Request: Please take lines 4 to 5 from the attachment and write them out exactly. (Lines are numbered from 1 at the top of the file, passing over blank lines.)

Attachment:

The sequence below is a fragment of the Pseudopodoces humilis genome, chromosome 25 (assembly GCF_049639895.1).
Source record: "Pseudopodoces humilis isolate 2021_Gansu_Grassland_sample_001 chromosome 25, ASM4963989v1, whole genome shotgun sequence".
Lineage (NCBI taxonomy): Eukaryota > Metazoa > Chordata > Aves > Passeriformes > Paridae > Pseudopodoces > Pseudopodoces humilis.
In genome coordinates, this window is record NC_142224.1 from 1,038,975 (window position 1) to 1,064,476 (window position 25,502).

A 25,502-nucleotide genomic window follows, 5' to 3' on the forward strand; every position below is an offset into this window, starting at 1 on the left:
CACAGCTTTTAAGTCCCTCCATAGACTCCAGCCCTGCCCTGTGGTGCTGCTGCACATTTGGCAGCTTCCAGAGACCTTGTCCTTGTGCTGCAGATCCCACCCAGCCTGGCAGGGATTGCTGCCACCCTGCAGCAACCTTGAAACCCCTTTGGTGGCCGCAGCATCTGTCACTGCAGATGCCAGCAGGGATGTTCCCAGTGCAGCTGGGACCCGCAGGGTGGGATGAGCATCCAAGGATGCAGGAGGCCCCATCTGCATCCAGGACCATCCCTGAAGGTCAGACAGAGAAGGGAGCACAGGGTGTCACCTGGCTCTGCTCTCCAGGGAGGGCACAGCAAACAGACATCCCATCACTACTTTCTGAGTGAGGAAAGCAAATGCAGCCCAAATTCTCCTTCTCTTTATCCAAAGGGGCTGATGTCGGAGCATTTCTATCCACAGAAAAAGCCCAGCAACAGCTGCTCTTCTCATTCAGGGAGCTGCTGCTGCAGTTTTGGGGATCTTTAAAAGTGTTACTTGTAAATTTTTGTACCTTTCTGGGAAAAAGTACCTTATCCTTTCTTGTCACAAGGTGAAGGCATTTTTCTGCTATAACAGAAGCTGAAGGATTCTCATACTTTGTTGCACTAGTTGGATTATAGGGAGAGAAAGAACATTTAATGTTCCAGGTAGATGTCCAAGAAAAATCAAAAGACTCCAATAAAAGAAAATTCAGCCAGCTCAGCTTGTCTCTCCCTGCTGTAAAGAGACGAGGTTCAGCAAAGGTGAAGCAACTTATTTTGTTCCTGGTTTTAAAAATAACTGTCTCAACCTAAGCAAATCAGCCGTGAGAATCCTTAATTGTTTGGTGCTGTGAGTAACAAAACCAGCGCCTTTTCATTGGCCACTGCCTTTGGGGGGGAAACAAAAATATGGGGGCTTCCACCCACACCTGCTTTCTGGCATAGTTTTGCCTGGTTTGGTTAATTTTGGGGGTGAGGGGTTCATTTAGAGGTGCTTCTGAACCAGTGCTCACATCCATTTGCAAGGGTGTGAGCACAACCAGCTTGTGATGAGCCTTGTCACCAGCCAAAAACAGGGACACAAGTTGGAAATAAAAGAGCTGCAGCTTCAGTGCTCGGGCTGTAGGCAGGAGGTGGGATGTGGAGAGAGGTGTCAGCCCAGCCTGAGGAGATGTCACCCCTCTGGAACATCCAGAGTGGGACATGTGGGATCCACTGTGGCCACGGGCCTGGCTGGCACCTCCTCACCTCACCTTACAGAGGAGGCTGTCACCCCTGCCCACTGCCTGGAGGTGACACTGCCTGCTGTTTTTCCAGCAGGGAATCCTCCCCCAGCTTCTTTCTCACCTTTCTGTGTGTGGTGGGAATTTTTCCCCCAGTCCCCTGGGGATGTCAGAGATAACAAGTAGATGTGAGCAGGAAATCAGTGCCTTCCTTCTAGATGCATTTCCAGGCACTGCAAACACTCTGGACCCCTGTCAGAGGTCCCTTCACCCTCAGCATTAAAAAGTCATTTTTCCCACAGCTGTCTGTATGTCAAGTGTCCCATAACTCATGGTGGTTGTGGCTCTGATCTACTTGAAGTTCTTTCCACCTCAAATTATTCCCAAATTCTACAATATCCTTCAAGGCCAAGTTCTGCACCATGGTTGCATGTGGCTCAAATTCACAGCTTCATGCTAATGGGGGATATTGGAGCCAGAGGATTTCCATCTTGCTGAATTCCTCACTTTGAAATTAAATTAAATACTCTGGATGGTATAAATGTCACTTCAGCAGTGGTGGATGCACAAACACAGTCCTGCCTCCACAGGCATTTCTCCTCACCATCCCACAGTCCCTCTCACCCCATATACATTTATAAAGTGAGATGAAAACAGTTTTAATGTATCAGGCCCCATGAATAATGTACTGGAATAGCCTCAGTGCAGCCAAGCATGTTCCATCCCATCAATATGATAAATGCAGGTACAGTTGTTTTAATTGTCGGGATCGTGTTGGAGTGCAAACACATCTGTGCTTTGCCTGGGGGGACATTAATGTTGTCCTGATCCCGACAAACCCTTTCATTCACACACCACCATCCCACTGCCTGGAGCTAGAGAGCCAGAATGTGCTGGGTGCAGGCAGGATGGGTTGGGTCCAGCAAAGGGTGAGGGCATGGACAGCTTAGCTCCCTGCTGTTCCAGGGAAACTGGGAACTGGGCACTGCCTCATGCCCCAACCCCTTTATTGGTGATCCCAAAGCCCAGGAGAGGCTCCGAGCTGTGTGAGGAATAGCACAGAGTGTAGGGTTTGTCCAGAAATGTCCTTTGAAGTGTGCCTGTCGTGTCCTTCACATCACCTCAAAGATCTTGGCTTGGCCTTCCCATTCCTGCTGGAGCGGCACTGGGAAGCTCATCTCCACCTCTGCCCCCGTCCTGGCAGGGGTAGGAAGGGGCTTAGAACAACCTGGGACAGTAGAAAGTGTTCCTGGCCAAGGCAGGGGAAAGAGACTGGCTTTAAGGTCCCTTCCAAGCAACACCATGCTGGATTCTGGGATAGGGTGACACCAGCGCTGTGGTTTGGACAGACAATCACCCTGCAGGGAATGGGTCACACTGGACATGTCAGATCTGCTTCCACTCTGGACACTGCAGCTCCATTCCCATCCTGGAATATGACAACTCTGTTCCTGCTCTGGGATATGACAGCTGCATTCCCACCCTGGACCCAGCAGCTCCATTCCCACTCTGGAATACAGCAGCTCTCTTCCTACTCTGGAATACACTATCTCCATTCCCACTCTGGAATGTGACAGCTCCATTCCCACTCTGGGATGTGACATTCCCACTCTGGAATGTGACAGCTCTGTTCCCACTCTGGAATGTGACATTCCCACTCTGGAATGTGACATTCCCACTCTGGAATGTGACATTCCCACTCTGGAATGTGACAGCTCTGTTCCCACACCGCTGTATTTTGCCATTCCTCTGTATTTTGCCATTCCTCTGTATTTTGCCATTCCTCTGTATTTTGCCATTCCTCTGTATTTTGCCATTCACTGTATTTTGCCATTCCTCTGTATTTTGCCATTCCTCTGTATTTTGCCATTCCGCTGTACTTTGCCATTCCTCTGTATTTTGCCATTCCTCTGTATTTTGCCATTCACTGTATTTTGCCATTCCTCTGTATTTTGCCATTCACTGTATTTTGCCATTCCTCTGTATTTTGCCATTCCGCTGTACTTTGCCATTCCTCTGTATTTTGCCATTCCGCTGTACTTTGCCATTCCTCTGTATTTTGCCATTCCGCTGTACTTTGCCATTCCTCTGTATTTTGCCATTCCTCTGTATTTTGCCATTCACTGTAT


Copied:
In genome coordinates, this window is record NC_142224.1 from 1,038,975 (window position 1) to 1,064,476 (window position 25,502).

A 25,502-nucleotide genomic window follows, 5' to 3' on the forward strand; every position below is an offset into this window, starting at 1 on the left: